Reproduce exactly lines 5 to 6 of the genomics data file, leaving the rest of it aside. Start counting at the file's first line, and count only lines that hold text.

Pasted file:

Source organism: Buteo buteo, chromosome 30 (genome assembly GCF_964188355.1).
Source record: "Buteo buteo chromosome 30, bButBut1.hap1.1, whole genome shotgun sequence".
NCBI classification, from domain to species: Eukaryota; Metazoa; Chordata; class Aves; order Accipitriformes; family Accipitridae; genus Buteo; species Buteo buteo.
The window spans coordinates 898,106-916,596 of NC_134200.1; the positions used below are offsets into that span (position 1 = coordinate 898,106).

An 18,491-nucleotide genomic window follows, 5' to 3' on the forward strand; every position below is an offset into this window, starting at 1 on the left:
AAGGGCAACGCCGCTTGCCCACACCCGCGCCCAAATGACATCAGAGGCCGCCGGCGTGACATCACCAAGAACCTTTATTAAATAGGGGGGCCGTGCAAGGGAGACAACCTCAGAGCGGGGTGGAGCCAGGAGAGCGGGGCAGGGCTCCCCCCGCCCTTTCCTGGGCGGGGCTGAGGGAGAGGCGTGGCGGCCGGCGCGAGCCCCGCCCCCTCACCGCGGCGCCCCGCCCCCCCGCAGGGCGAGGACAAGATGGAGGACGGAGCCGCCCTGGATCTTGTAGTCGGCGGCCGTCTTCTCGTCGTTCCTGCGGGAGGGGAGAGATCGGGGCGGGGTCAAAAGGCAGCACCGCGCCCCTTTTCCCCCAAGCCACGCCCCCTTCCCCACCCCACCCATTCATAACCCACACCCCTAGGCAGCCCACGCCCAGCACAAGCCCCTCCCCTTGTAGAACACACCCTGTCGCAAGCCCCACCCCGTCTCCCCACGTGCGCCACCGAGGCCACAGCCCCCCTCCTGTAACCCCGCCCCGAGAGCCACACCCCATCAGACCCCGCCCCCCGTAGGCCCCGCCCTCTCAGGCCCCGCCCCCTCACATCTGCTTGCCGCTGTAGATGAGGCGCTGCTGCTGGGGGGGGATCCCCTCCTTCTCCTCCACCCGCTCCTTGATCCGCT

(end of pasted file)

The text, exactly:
An 18,491-nucleotide genomic window follows, 5' to 3' on the forward strand; every position below is an offset into this window, starting at 1 on the left:
AAGGGCAACGCCGCTTGCCCACACCCGCGCCCAAATGACATCAGAGGCCGCCGGCGTGACATCACCAAGAACCTTTATTAAATAGGGGGGCCGTGCAAGGGAGACAACCTCAGAGCGGGGTGGAGCCAGGAGAGCGGGGCAGGGCTCCCCCCGCCCTTTCCTGGGCGGGGCTGAGGGAGAGGCGTGGCGGCCGGCGCGAGCCCCGCCCCCTCACCGCGGCGCCCCGCCCCCCCGCAGGGCGAGGACAAGATGGAGGACGGAGCCGCCCTGGATCTTGTAGTCGGCGGCCGTCTTCTCGTCGTTCCTGCGGGAGGGGAGAGATCGGGGCGGGGTCAAAAGGCAGCACCGCGCCCCTTTTCCCCCAAGCCACGCCCCCTTCCCCACCCCACCCATTCATAACCCACACCCCTAGGCAGCCCACGCCCAGCACAAGCCCCTCCCCTTGTAGAACACACCCTGTCGCAAGCCCCACCCCGTCTCCCCACGTGCGCCACCGAGGCCACAGCCCCCCTCCTGTAACCCCGCCCCGAGAGCCACACCCCATCAGACCCCGCCCCCCGTAGGCCCCGCCCTCTCAGGCCCCGCCCCCTCACATCTGCTTGCCGCTGTAGATGAGGCGCTGCTGCTGGGGGGGGATCCCCTCCTTCTCCTCCACCCGCTCCTTGATCCGCT